Sunday, 11 June 2017

Kalydonian boar hunting with Palaeo Diet

This week I decided to play around with the Palaeo Diet rules a little bit and take them to a different setting. From the distant mists of time to the mythical past, I dug around in my box of Greek myth stuff for Of Gods and Mortals and came out with a big pig and three heroes. Welcome to the closing scene of the Kalydonian Boar hunt!

Oineus, king of Kalydon in Aitolia, west-central Greece, has offended the goddess Artemis. Forgetting to honour her at the annual harvest festival, she has sent a giant boar to ravage the kingdom, destroying its crops and vineyards. Desperate to kill the beast, Oineus has sent out to all the neighbouring kingdoms, seeking heroic hunters to bring the beast down. Prominent among the hunters who respond are Meleager, the king's own son; Atalanta, the Arkadian huntress with whom Meleager is besotted, and Peleus, exiled prince of Aigina, soon to be king of Phthia, and future father of Achilles.

Here we see the three heroes having cornered the great boar by the overgrown ruins of a temple. Meleager is in the top right corner, Atalanta among the ruins to the left, and Peleus on the hillock at the bottom left.

Meleager, son of king Oineus of Kalydon. Heir to the ravaged lands and said to be invincible until such time as a sacred log is fully burnt. Luckily for him, his mother knows of the story and keeps the log under lock and key. It'd take some truly terrible transgression (like, killing his uncles for instance) to cause his mother to put the log back into the flames. In game terms, Meleager is a hunter with a club.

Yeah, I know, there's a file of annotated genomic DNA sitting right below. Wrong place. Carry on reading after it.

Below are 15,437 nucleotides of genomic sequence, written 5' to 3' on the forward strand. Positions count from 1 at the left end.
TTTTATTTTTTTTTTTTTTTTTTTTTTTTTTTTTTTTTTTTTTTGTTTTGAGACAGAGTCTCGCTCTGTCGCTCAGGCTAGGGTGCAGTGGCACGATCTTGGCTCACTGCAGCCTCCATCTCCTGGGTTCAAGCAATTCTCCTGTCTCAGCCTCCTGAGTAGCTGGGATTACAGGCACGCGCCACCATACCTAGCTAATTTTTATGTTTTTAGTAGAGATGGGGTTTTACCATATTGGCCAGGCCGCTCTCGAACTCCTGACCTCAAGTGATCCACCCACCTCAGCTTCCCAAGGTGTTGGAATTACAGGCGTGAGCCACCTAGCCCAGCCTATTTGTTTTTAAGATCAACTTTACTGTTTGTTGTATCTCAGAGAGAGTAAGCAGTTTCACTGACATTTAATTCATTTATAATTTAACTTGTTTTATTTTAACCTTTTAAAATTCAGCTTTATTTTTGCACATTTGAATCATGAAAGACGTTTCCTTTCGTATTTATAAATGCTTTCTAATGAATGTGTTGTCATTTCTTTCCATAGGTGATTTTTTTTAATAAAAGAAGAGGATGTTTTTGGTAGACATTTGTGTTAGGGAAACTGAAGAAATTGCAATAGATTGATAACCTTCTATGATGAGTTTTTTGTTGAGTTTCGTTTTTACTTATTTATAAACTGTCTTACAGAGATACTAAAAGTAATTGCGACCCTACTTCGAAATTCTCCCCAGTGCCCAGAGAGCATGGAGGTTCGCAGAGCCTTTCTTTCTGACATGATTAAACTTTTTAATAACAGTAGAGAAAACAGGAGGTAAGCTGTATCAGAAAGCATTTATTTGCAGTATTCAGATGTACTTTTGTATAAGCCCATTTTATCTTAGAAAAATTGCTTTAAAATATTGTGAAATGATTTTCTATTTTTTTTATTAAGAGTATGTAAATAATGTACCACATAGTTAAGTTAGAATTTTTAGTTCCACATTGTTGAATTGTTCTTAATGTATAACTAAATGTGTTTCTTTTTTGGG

Atalanta, huntress of the Arkadian wilds. Abandoned as a baby by a father who wanted a son, she was suckled by a she-bear before being found and raised by rough highland hunters. In game terms, Atalanta is equipped with a bow and has the special Hunter trait which allows her to re-roll one missed shot each turn.


Peleus, exiled prince of the island-kingdom of Aigina. He is still little more than a brooding teenager. In the game, he - like Meleager - is a hunter carrying  a club.


The boar. He's big and mean and cranky. In game terms I decided to use the Apex Predator attributes and reaction table. This meant that while he would not be hyper-aggressive, the hunters would know when they annoyed him. With a tough hide and savage, savage, tusks, the Kalydonian Boar will take some real skill to bring down.


In the opening phase of the hunt, all hunters moved cautiously. The boar's sensitive hearing picked up their approach, but, being a true apex predator, he held his ground before their advances.


As Atalanta came to the foot of the temple escarpment, the boar stirred into action, shuffling forward into the thicket to investigate the huntress. Knowing full well the threat posed by the boar, Atalanta crouched down in the tall grass, ready to ambush the beast should it emerge from the trees.


Meleager, fearing for his beloved's perfect skin, loped forward. The bear heard him, but still did nothing. 


Seeing the beast distracted, Atalanta darted forward, firing her bow at close range, but the arrows bounced off the boar's hide and landed with a 'thunk' among the thick foliage.